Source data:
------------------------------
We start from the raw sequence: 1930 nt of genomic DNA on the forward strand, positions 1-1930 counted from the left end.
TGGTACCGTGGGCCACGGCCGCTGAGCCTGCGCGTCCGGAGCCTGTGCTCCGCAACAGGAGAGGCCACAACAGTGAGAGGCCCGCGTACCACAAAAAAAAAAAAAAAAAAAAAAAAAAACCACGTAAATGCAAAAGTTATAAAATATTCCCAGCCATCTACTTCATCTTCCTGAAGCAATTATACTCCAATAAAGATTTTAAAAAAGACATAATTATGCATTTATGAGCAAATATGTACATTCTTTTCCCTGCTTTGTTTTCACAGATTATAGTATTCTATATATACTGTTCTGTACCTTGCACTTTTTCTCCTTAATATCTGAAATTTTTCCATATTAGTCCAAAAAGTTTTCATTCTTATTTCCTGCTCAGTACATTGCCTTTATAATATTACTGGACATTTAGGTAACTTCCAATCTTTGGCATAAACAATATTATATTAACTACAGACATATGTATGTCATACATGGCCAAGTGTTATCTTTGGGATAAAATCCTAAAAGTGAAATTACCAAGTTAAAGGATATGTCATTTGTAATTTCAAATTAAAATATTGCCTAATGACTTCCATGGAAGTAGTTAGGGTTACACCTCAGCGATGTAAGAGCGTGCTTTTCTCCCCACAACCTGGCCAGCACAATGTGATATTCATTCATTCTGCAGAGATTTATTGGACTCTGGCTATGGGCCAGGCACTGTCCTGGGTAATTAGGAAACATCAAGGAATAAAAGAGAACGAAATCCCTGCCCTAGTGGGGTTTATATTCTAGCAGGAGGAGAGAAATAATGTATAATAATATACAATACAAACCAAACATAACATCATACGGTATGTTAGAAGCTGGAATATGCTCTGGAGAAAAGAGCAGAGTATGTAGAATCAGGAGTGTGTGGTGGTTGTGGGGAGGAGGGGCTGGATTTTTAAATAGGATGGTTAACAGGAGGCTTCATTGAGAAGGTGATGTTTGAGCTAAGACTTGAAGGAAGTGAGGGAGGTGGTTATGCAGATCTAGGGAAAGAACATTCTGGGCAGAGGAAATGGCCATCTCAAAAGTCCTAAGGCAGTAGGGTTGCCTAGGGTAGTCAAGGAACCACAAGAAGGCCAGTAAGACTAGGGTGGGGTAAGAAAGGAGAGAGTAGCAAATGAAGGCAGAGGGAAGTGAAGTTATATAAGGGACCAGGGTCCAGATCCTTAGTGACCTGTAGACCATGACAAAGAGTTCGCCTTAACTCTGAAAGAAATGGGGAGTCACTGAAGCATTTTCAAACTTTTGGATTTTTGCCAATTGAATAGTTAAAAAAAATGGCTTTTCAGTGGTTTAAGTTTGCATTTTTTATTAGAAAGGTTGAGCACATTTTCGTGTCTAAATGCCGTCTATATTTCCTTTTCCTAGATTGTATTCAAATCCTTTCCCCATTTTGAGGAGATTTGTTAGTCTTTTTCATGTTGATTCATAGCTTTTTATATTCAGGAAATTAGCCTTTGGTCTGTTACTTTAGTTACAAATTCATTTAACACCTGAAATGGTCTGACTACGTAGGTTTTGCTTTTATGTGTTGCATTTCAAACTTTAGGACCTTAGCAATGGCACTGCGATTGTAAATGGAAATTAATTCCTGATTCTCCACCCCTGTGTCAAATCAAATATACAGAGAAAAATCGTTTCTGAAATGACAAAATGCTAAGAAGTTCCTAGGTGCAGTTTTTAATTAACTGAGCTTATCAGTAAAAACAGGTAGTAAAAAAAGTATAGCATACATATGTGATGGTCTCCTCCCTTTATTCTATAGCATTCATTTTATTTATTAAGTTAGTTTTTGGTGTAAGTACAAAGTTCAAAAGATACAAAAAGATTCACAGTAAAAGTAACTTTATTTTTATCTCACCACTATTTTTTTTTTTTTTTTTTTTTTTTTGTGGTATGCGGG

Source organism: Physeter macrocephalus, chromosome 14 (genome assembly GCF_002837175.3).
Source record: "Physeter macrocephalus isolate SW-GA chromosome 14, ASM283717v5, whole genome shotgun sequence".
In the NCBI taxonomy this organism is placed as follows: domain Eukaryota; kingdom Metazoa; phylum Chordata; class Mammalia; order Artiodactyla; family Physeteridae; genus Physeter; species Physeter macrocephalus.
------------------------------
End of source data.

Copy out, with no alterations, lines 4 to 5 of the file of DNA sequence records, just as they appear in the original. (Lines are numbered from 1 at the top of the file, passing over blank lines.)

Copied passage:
Source record: "Physeter macrocephalus isolate SW-GA chromosome 14, ASM283717v5, whole genome shotgun sequence".
In the NCBI taxonomy this organism is placed as follows: domain Eukaryota; kingdom Metazoa; phylum Chordata; class Mammalia; order Artiodactyla; family Physeteridae; genus Physeter; species Physeter macrocephalus.